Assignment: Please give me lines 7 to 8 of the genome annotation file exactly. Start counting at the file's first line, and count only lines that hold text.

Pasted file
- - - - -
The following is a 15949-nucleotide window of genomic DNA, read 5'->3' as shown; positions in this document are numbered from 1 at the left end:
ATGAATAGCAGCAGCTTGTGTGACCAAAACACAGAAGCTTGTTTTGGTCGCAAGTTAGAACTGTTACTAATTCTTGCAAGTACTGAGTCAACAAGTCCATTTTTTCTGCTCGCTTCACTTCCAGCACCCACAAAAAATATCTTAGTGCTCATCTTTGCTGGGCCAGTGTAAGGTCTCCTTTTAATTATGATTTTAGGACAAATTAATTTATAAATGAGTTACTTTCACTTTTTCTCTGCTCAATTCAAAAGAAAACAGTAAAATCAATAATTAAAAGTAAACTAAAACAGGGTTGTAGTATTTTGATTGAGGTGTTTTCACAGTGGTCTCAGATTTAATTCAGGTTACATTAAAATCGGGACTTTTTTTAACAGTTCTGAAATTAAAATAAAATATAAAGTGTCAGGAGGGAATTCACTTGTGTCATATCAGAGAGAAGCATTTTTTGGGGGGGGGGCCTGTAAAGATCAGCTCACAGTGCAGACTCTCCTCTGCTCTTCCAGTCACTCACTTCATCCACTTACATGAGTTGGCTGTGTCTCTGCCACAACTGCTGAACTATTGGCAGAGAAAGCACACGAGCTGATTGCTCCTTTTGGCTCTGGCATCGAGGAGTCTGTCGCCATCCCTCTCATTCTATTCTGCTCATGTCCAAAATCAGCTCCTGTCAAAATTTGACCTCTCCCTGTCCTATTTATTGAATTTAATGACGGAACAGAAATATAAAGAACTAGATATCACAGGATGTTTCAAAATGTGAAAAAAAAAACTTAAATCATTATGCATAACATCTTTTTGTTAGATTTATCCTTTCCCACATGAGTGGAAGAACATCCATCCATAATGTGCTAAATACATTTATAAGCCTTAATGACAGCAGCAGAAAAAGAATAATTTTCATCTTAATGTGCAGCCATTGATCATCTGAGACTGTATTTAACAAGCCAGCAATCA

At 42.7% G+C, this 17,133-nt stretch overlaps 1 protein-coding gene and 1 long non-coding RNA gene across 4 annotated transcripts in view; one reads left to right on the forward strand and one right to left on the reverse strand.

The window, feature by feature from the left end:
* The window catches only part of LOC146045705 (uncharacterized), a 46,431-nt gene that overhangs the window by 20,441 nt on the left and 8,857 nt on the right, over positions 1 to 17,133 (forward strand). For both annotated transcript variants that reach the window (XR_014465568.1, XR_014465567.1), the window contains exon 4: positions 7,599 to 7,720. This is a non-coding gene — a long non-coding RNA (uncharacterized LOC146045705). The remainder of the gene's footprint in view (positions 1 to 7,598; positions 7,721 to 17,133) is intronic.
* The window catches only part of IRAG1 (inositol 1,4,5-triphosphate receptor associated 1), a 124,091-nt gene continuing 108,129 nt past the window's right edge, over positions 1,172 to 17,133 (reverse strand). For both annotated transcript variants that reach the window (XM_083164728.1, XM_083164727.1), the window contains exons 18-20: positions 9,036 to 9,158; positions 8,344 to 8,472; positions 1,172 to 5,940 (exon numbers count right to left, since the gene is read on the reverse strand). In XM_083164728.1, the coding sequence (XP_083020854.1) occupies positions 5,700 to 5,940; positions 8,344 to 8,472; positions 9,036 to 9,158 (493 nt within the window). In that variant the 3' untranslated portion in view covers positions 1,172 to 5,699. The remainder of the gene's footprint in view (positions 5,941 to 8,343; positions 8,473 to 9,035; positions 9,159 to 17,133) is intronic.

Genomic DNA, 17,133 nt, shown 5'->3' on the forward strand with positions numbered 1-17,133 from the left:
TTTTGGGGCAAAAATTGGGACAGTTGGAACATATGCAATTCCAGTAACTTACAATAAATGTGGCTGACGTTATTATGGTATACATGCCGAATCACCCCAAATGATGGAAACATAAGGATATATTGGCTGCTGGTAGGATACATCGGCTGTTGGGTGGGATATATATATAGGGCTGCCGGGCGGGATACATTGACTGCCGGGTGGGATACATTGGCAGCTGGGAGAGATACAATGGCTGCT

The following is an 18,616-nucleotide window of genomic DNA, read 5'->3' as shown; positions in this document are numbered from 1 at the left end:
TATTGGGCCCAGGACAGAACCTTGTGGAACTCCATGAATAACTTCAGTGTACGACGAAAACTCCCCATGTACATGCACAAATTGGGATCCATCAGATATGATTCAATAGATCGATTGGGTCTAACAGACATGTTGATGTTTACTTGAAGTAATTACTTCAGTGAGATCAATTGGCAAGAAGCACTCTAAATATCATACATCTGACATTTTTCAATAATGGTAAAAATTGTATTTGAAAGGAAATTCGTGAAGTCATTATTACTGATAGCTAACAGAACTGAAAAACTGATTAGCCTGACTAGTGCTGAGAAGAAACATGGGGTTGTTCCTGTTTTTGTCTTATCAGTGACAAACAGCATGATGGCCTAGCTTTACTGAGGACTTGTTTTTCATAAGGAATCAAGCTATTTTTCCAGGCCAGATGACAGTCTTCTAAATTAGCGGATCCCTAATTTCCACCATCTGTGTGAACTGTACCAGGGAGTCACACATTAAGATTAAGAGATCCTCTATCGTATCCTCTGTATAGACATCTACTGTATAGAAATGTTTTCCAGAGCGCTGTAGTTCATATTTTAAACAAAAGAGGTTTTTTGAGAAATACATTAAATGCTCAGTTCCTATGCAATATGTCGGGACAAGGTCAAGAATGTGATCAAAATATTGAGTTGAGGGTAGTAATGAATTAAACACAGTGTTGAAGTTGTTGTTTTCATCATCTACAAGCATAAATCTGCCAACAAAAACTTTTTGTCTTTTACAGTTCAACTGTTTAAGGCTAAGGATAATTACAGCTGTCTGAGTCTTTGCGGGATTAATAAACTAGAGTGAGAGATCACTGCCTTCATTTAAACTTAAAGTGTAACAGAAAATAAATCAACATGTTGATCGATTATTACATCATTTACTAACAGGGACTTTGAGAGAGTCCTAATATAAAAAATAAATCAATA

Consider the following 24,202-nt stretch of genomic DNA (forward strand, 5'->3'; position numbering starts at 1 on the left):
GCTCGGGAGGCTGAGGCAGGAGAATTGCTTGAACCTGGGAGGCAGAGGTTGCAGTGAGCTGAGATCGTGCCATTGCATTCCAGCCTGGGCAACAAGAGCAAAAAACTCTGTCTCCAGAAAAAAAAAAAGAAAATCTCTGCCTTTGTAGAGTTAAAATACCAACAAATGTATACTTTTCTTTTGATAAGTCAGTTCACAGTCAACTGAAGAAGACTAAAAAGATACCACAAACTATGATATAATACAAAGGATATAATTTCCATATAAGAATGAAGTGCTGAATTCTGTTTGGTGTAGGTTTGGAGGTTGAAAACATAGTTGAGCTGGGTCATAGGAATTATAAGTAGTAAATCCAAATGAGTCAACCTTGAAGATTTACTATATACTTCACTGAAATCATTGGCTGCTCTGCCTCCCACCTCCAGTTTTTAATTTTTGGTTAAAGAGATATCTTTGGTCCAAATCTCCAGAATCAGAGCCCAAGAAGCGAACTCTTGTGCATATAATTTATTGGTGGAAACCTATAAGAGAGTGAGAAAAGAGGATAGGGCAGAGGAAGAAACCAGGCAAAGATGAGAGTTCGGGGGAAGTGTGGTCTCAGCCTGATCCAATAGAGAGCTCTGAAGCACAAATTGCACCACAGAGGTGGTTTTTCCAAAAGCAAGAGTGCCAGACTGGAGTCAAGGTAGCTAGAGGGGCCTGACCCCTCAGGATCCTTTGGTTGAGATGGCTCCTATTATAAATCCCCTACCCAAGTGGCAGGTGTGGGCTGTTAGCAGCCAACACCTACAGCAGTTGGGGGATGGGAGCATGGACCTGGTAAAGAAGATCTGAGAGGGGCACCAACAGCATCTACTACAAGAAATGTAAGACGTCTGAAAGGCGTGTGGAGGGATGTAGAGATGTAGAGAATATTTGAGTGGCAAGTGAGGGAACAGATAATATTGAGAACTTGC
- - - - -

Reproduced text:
Genomic DNA, 17,133 nt, shown 5'->3' on the forward strand with positions numbered 1-17,133 from the left:
TTTTGGGGCAAAAATTGGGACAGTTGGAACATATGCAATTCCAGTAACTTACAATAAATGTGGCTGACGTTATTATGGTATACATGCCGAATCACCCCAAATGATGGAAACATAAGGATATATTGGCTGCTGGTAGGATACATCGGCTGTTGGGTGGGATATATATATAGGGCTGCCGGGCGGGATACATTGACTGCCGGGTGGGATACATTGGCAGCTGGGAGAGATACAATGGCTGCT